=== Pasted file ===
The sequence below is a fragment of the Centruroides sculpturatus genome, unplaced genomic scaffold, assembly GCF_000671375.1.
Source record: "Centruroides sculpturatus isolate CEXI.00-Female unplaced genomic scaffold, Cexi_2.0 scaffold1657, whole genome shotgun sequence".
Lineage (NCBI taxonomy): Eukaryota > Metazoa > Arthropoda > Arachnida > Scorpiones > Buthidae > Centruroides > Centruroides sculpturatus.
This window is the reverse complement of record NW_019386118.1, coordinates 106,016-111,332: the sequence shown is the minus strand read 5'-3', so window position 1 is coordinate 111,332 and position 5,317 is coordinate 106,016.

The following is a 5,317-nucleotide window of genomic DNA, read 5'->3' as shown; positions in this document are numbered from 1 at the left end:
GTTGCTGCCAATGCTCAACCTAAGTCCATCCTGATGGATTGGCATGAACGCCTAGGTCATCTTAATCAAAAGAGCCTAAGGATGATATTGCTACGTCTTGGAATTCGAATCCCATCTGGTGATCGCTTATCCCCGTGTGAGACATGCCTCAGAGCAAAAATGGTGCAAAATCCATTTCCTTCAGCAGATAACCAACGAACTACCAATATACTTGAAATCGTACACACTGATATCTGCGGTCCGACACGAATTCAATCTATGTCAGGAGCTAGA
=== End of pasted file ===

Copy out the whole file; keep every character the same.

The sequence below is a fragment of the Centruroides sculpturatus genome, unplaced genomic scaffold, assembly GCF_000671375.1.
Source record: "Centruroides sculpturatus isolate CEXI.00-Female unplaced genomic scaffold, Cexi_2.0 scaffold1657, whole genome shotgun sequence".
Lineage (NCBI taxonomy): Eukaryota > Metazoa > Arthropoda > Arachnida > Scorpiones > Buthidae > Centruroides > Centruroides sculpturatus.
This window is the reverse complement of record NW_019386118.1, coordinates 106,016-111,332: the sequence shown is the minus strand read 5'-3', so window position 1 is coordinate 111,332 and position 5,317 is coordinate 106,016.

The following is a 5,317-nucleotide window of genomic DNA, read 5'->3' as shown; positions in this document are numbered from 1 at the left end:
GTTGCTGCCAATGCTCAACCTAAGTCCATCCTGATGGATTGGCATGAACGCCTAGGTCATCTTAATCAAAAGAGCCTAAGGATGATATTGCTACGTCTTGGAATTCGAATCCCATCTGGTGATCGCTTATCCCCGTGTGAGACATGCCTCAGAGCAAAAATGGTGCAAAATCCATTTCCTTCAGCAGATAACCAACGAACTACCAATATACTTGAAATCGTACACACTGATATCTGCGGTCCGACACGAATTCAATCTATGTCAGGAGCTAGA